In years past, Javona Peters spent Christmas at home with her family, surrounded by gifts and the sounds of caroling. But this year, the 16-year-old who dreamed of becoming a nurse spent the holiday in a coma, surrounded, instead, by hospital staff and medical equipment.
Peters has remained in a vegetative state since she came out of what doctors describe as routine brain surgery at Montefiore Medical Center, in New York City on Oct. 17. Her lungs work on their own but she has a tube that facilitates breathing. She receives food through a tube and is unable to hear, see, speak, move, talk, eat or think.
Now, her parents, unmarried and estranged, are battling over the future of their daughter and whether she should remain on life support.
"When you see your kid go into the hospital, and then find out she can't talk or move, it is not a good feeling," Leonard Peters, who wants his daughter to remain on life support, told ABCNews.com.
Javona's mother, Janet Joseph, is in court to get full custody of her daughter in order to sue the hospital for malpractice and potentially determine her daughter's fate.
"It is not up to me to decide who lives and who dies," Peters said. "I don't give life and I don't take it away."
Javona lived with her mother in Rhode Island and saw her father about once a month at his home in Mount Vernon, N.Y. Her mother has filed papers in Bronx Supreme Court to be named her daughter's guardian. The hearing, is slated for Jan. 7.
Both Javona's parents signed consent forms before the routine procedure, called a ventriculostomy. The operation, in which doctors drill into the skull to relieve fluid on the brain, generally takes 90 minutes.
The girl was operated on by James Goodrich, director of pediatric surgery at Montefiore, and famous for leading the surgical team that separated conjoined Filipino twins in 2003.
Two days after the operation, Javona had not awakened, a result, the hospital would eventually say in a statement, of an "unforeseeable reaction to a routine anesthesia agent." The family says it was a full three weeks later when the family finally learned the whole story of what happened.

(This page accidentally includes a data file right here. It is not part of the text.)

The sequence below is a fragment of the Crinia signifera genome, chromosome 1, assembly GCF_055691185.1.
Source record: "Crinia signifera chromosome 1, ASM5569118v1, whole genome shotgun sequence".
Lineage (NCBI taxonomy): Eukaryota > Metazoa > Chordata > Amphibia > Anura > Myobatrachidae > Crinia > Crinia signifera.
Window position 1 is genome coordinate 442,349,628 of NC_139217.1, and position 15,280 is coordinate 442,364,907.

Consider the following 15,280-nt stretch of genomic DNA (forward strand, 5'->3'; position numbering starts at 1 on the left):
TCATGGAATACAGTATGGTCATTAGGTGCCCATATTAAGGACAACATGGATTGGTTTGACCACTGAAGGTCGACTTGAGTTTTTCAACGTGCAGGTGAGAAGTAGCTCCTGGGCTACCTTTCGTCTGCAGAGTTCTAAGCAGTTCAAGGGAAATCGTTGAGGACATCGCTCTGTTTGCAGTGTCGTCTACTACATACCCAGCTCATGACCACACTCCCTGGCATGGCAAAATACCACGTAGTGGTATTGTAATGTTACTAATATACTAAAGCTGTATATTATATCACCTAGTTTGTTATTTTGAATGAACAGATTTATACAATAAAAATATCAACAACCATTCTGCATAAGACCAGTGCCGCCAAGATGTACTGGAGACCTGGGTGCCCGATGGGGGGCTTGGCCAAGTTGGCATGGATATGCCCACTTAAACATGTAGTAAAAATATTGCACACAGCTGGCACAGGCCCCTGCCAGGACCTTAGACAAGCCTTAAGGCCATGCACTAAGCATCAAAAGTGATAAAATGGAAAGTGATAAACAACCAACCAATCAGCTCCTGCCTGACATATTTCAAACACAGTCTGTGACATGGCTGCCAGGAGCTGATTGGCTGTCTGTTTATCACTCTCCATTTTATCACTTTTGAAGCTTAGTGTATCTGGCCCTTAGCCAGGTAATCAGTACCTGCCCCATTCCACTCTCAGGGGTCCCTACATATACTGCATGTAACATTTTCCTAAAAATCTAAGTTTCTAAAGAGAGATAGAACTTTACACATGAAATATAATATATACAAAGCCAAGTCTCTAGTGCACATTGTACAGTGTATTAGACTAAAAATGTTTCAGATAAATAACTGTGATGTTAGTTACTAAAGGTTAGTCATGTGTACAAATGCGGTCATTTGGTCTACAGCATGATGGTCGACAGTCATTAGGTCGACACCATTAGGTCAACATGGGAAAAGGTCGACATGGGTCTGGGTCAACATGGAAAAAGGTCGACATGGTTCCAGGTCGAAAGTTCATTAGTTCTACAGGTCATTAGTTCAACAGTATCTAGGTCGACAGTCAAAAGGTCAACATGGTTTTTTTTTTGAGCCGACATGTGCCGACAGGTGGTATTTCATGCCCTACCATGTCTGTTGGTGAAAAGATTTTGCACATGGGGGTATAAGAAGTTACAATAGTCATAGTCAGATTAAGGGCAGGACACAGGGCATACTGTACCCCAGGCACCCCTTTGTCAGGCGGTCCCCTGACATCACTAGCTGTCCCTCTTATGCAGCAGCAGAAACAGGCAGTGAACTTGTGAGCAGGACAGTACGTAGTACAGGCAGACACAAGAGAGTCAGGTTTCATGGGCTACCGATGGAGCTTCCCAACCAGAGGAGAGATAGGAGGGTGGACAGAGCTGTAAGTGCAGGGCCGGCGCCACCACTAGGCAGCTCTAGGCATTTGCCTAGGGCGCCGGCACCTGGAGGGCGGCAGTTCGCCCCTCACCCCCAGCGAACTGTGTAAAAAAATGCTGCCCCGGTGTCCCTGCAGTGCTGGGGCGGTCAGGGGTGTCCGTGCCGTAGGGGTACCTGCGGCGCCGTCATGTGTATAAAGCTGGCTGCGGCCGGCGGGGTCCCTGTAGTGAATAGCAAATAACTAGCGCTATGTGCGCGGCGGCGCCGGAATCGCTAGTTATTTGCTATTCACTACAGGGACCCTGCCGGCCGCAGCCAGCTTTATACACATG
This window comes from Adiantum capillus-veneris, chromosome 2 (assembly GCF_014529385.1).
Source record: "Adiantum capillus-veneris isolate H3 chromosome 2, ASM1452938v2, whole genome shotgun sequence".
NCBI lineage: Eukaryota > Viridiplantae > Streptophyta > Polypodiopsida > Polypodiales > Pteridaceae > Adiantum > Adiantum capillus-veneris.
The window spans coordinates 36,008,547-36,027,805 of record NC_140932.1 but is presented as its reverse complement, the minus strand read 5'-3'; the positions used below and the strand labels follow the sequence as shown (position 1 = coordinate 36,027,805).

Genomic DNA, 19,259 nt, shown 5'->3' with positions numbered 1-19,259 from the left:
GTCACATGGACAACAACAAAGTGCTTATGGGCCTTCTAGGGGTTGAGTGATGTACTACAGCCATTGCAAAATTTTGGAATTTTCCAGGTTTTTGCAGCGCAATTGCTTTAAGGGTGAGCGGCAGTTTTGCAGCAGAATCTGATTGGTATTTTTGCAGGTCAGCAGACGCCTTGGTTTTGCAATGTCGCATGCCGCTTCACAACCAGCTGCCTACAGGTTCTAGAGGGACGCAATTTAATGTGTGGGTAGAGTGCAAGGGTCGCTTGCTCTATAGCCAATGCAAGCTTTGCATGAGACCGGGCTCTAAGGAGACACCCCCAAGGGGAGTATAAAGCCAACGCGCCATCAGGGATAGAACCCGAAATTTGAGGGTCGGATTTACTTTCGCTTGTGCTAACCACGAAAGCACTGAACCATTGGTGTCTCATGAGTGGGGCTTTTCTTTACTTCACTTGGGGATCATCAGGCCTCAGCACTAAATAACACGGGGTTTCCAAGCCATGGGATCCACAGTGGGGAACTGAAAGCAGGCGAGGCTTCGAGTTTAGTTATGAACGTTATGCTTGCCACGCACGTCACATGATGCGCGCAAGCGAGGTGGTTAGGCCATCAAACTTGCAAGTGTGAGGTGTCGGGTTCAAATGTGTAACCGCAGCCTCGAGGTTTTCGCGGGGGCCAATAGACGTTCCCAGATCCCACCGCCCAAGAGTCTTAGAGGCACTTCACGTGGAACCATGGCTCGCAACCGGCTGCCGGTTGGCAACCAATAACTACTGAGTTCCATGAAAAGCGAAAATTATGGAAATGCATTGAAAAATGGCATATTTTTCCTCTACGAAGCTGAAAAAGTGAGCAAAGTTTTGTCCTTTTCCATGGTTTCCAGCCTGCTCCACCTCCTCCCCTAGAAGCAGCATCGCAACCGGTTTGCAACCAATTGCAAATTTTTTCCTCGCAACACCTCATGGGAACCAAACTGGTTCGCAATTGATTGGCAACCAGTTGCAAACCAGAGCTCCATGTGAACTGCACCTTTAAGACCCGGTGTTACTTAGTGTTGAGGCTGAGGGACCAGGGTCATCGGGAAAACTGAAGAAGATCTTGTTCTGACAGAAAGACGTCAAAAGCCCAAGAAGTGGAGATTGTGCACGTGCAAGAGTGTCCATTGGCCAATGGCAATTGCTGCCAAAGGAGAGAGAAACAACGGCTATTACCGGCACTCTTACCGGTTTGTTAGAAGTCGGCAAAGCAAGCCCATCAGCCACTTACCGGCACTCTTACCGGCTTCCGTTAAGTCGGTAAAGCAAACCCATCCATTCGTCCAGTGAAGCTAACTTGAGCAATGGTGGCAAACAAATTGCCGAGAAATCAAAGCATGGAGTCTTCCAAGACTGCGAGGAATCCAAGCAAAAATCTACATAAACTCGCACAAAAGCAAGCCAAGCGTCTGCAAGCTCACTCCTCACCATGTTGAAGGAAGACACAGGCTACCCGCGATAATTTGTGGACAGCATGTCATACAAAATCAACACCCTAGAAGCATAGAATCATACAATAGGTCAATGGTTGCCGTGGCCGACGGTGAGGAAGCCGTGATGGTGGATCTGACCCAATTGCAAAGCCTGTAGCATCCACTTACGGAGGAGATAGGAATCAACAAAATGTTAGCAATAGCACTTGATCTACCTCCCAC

Javona, born with a brain condition, was first treated by Goodrich when she was 3 years old.
Peters said it was days before the family learned Javona would not awaken from the coma.
"The girl is breathing on her own and anything remains possible," said Montefiore spokesman Steve Osborne. "The court action will only give the mother the right to sue the hospital."
Lawyers for Javona's mother have compared the parents' legal battle to the seven-year-long dispute between the parents and husband of Terri Schiavo. Schiavo was on a feeding tube for seven years while her family fought over ending her life support. In 2005, Florida courts granted the request of her husband, Michael, to remove the tube.
"You don't need me to tell you this is a tragedy," said Ed Gersowitz, a partner in the firm representing Javona's mother. "This girl had been living with her mother her whole life, and her mother should determine her fate."
The mother's lawyer, Jeff Korek, told the New York Daily News, Wednesday, that "if the father chooses to fight it, and the hospital refuses to honor the mother's wishes, it could become a case like Terri Schiavo."
Medical ethicists, however, disagree. "This case is different, in that Schiavo was an adult," said Steven Miles, a medical ethicist at the University of Minnesota Center for Bioethics.
Despite being younger than 18, however, Javona was old enough, Miles said, that she probably expressed wishes about what to do if she was in such a situation, and the courts should take those wishes into account.
"This shouldn't be a matter of the family members' beliefs and values," Miles said. "In a contest, the decision should go to who speaks with the most loving and intimate knowledge of the daughter. … The mother may have been the main custodian, but that both parents signed consent forms, speaks to both their involvement."
Miles added that, in similar cases, 90 percent of adults in intensive care receive medically managed deaths. The rate is slightly lower for minors, about 85 percent.
Miles also said it can sometimes take days for the effects of brain damage to be fully known, and the hospital may not have intentionally tried to hide information from the family.
In a statement, the hospital called Javona's condition "completely unexpected," and said its "medical and nursing teams continue to provide the very best care to Javona."